Image: Hubble's twisted galaxy

August 21, 2017, NASA
Credit: NASA/Hubble/ESA 

Gravity governs the movements of the cosmos. It draws flocks of galaxies together to form small groups and more massive galaxy clusters, and brings duos so close that they begin to tug at one another. This latter scenario can have extreme consequences, with members of interacting pairs of galaxies often being dramatically distorted, torn apart, or driven to smash into one another, abandoning their former identities and merging to form a single accumulation of gas, dust and stars.

The subject of this NASA/ESA Hubble Space Telescope image, IC 1727, is currently interacting with its near neighbor, NGC 672 (which is just out of frame). The pair's interactions have triggered peculiar and intriguing phenomena within both objects—most noticeably in IC 1727. The galaxy's structure is visibly twisted and asymmetric, and its bright nucleus has been dragged off-center.

In interacting galaxies such as these, astronomers often see signs of intense (in episodic flurries known as starbursts) and spot newly-formed star clusters. They are thought to be caused by gravity churning, redistributing and compacting the gas and . In fact, astronomers have analyzed the star formation within IC 1727 and NGC 672 and discovered something interesting—observations show that simultaneous bursts of star formation occurred in both galaxies some 20 to 30 and 450 to 750 million years ago. The most likely explanation for this is that the galaxies are indeed an interacting pair, approaching each other every so often and swirling up gas and dust as they pass close by.

Explore further: Image: Hubble's cosmic atlas

Related Stories

Image: Hubble's cosmic atlas

July 28, 2017

This beautiful clump of glowing gas, dark dust and glittering stars is the spiral galaxy NGC 4248, located about 24 million light-years away in the constellation of Canes Venatici (The Hunting Dogs).

Galactic David and Goliath

July 27, 2017

The gravitational dance between two galaxies in our local neighbourhood has led to intriguing visual features in both as witnessed in this new NASA/ESA Hubble Space Telescope image. The tiny NGC 1510 and its colossal neighbour ...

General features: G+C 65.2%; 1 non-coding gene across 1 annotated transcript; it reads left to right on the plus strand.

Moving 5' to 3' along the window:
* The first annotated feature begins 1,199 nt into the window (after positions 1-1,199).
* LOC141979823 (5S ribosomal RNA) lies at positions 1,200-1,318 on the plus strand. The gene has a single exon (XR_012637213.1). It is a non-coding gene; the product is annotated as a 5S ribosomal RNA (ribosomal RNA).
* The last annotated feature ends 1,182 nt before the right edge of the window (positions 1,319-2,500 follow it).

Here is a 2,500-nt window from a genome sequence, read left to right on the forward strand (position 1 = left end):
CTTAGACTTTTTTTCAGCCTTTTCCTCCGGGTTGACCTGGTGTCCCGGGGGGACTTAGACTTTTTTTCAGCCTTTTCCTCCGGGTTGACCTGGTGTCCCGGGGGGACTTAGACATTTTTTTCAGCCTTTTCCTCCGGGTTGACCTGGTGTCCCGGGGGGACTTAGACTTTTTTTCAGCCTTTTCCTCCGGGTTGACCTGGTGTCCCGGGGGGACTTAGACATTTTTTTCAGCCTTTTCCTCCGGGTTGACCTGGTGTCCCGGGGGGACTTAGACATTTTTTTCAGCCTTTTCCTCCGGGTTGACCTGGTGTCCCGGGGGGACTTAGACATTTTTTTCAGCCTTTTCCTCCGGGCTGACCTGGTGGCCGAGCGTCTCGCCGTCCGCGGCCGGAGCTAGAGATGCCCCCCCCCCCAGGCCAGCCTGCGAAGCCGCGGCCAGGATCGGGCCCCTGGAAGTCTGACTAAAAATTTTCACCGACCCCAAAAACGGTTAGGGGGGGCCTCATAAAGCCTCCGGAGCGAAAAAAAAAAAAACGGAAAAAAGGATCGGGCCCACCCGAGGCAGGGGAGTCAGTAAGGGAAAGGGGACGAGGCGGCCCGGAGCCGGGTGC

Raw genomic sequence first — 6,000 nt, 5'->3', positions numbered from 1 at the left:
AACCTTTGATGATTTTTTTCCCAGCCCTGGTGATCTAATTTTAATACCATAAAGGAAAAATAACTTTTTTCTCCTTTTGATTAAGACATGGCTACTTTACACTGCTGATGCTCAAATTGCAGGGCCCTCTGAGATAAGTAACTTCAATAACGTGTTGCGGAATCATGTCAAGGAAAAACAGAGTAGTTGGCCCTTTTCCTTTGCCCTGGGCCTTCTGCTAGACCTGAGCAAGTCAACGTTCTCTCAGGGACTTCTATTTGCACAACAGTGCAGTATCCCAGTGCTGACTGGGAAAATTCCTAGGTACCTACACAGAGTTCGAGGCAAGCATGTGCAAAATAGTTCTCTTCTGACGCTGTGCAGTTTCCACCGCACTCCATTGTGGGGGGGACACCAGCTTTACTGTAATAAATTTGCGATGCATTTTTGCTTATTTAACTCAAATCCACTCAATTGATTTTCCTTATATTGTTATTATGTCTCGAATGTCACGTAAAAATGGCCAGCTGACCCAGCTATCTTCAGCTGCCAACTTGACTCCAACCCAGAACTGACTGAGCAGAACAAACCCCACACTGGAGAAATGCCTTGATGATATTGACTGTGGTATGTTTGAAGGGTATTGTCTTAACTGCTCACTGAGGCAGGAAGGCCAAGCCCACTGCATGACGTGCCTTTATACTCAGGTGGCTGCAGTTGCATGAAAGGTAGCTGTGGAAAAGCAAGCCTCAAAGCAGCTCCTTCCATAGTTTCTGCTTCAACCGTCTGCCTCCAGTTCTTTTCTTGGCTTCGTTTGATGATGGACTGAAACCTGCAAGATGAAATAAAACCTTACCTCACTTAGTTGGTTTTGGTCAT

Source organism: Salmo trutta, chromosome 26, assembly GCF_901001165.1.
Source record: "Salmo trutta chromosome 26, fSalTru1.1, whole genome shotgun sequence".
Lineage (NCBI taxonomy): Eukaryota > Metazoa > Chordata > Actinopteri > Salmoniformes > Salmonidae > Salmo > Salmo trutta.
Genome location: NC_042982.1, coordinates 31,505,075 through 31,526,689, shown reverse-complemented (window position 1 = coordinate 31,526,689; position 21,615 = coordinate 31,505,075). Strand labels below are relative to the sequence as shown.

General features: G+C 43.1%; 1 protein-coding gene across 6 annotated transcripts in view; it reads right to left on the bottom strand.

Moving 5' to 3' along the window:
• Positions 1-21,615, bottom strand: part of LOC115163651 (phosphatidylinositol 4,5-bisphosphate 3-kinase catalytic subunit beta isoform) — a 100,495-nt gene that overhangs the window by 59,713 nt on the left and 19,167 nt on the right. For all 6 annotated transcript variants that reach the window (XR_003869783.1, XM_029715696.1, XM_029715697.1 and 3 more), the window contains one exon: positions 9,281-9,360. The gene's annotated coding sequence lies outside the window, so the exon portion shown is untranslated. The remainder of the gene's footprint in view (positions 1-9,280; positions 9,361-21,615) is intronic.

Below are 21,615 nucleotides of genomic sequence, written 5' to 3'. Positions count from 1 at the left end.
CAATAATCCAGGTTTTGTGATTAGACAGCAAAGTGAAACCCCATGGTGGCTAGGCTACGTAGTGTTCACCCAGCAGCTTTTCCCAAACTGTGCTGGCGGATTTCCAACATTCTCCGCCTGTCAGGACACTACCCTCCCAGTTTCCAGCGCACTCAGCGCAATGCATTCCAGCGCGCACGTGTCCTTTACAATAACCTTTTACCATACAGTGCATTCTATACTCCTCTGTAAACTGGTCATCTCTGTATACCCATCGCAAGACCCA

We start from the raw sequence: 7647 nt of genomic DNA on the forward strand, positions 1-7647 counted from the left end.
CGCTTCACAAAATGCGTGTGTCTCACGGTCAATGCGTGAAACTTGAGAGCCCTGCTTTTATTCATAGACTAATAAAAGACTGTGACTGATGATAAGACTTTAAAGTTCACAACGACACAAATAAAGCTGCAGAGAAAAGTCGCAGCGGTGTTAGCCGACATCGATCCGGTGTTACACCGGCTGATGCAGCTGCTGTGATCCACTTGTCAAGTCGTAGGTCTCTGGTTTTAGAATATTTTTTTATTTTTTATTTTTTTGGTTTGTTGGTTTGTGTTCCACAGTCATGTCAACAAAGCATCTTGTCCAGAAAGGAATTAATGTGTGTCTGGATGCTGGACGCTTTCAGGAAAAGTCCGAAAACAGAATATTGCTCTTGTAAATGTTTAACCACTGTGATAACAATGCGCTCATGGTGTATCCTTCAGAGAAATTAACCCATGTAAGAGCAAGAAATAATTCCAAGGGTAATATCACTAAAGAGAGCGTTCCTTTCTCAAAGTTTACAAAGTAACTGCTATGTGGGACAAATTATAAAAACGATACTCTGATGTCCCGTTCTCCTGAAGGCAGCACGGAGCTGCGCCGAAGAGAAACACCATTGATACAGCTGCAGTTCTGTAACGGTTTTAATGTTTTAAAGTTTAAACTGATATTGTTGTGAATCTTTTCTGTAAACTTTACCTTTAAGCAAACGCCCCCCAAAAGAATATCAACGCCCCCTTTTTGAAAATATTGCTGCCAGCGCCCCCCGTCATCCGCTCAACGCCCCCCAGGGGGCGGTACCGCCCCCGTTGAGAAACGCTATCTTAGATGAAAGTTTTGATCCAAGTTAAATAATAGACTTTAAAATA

Image: Hubble observes galaxies' evolution in slow motion

September 21, 2015

It is known today that merging galaxies play a large role in the evolution of galaxies and the formation of elliptical galaxies in particular. However there are only a few merging systems close enough to be observed in depth. ...

Hubble scopes out a galaxy of stellar birth

June 26, 2017

This image displays a galaxy known as ESO 486-21 (with several other background galaxies and foreground stars visible in the field as well). ESO 486-21 is a spiral galaxy—albeit with a somewhat irregular and ill-defined ...

Recommended for you

Gravitational waves could shed light on dark matter

October 22, 2018

The forthcoming Laser Interferometer Space Antenna (LISA) will be a huge instrument allowing astronomers to study phenomena including black holes colliding and gravitational waves moving through space-time. Researchers from ...

Scientist explores a better way to predict space weather

October 22, 2018

Findings recently published by a Southwest Research Institute (SwRI) space scientist shed new light on predicting the thermodynamics of solar flares and other "space weather" events involving hot, fast-moving plasmas.

Astronomers propose a new method for detecting black holes

October 22, 2018

A stellar mass black hole is a compact object with a mass greater than three solar masses. It is so dense and has such a powerful force of attraction that not even light can escape from it. They cannot be observed directly, ...

0 comments

Please sign in to add a comment. Registration is free, and takes less than a minute. Read more

Click here to reset your password.
Sign in to get notified via email when new comments are made.